There have been many pretenders to Rockstar’s open world throne, taking inspiration from the Grand Theft Auto series in an effort to mimic its financial and critical success. Popular franchises such as Just Cause and Saints Row have become enjoyable in their own right, having realised that while imitation is the sincerest form of flattery, a game needs creativity and a unique spin if it hopes to win over the masses. Although Sleeping Dogs initially seems like an unassuming GTA clone with a penchant for fisticuffs, it soon blossoms into an outing that surpasses the exploits of Niko Bellic in a surprising number of ways.
You play as Wei Shen, an undercover agent tasked with covertly taking down a Triad organisation known as the Sun On Yee. Unlike the typical GTA anti-heroes trying to get by, Wei has a greater goal in mind; a goal which will be tested in various ways as he attempts to juggle his dealings with the gang and the police he reports to. This makes for an interesting and much more personal tale, with drama stemming from Wei’s torn allegiances as he falls ever deeper into the criminal underworld. You’re never quite sure what could happen next, so the game keeps you guessing even though you’d be right in expecting a few characters to bite the dust in later missions.
Wei makes for a likeable lead, remaining polite to those he cares for, but treating his enemies with a brutality that makes him perfect for the gangster lifestyle. His criminal journey begins as a simple henchman working for unsavoury characters, and yet somehow, these faces may grow on you, becoming true allies as the gang wars escalate into something much more deadly. Wei’s mental state remains the focal point throughout, with the climb from unwanted outsider to cherished brother influencing his world view. Heavy handed perhaps, but it might just make you question what a villain is when he’s capable of a thing such as brotherhood.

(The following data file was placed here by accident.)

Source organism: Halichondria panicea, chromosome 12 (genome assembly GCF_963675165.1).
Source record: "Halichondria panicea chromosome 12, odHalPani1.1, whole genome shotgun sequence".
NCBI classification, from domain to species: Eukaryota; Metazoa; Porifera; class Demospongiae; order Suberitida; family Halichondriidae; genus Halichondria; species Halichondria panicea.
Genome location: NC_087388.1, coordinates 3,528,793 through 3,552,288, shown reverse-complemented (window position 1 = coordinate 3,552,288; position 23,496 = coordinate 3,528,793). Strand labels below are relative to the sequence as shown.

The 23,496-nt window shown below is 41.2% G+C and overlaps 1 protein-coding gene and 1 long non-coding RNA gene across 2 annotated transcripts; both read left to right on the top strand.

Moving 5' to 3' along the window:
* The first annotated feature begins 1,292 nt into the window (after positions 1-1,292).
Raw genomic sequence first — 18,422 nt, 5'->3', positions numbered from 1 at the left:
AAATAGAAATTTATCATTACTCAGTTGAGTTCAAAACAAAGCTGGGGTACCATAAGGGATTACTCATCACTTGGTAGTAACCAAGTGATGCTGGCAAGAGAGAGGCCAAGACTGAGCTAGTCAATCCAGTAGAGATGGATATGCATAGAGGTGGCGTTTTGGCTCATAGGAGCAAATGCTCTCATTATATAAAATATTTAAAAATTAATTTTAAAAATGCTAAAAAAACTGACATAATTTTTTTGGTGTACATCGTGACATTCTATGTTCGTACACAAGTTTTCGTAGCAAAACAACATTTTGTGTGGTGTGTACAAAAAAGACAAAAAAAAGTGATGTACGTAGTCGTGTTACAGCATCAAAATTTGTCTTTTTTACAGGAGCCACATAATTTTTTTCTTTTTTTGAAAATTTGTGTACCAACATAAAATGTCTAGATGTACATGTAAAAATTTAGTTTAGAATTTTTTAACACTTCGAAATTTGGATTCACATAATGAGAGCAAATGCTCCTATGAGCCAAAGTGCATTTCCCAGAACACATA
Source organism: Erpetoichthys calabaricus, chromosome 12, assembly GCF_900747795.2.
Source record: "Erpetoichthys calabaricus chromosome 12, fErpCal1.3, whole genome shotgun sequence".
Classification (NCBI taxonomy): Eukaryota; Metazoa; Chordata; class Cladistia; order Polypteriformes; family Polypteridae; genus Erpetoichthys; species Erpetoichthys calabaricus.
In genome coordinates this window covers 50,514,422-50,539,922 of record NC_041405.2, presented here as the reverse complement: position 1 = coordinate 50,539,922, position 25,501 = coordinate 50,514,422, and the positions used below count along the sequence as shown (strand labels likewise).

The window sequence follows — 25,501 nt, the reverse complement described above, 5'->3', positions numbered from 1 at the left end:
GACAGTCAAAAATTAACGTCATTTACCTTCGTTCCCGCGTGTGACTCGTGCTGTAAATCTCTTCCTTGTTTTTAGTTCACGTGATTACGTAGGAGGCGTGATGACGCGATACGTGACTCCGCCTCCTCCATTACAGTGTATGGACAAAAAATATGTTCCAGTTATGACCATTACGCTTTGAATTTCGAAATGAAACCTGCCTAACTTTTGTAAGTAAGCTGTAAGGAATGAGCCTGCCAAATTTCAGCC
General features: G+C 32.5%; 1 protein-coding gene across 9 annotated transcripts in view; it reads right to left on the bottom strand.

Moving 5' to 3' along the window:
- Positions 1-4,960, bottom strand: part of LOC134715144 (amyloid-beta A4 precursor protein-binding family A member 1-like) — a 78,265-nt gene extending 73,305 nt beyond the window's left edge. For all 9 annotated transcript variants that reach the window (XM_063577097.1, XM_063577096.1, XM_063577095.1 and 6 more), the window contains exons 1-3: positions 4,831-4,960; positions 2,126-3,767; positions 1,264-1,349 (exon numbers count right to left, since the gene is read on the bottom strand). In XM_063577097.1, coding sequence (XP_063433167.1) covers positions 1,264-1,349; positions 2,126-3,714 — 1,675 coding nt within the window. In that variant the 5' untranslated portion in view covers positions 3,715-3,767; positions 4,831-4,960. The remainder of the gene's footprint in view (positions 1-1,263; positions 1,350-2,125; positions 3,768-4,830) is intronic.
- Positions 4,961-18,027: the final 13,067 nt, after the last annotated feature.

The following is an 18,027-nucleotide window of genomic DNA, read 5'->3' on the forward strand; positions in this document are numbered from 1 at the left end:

All this takes place in a fictionalised Hong Kong; the game lacks any form of street-by-street accuracy, its world built entirely as a backdrop for the action with busy junctions, market districts and well-designed interiors for you to drive, punch, kick and blast through. You’ve seen higher production values before, as the game suffers from occasional screen tearing and rough textures overall, but these technical sins can be forgiven due to the fun you’ll be having from a gameplay standpoint. Those who suffer from the collector’s itch will be well catered for too, with a substantial amount of items to find off the beaten path such as lockboxes, jade statues and lamps, the latter of which extend your health meter.
One of the true stars of Sleeping Dogs is the hand-to-hand combat, which cribs successfully from the Batman: Arkham series and even builds on it. Not only can Wei counter incoming blows and then follow up with moves which flaunt his martial art skills, he can also make use of the environment for context sensitive takedowns. The jade statues can be returned to Wei’s trainer in exchange for new techniques, making the flow of combat even more exciting as you decide whether to break a leg and instil fear into surrounding foes, kick them into a phone box or drop them onto a spike. The accompanying sound effects are both meaty and very satisfying.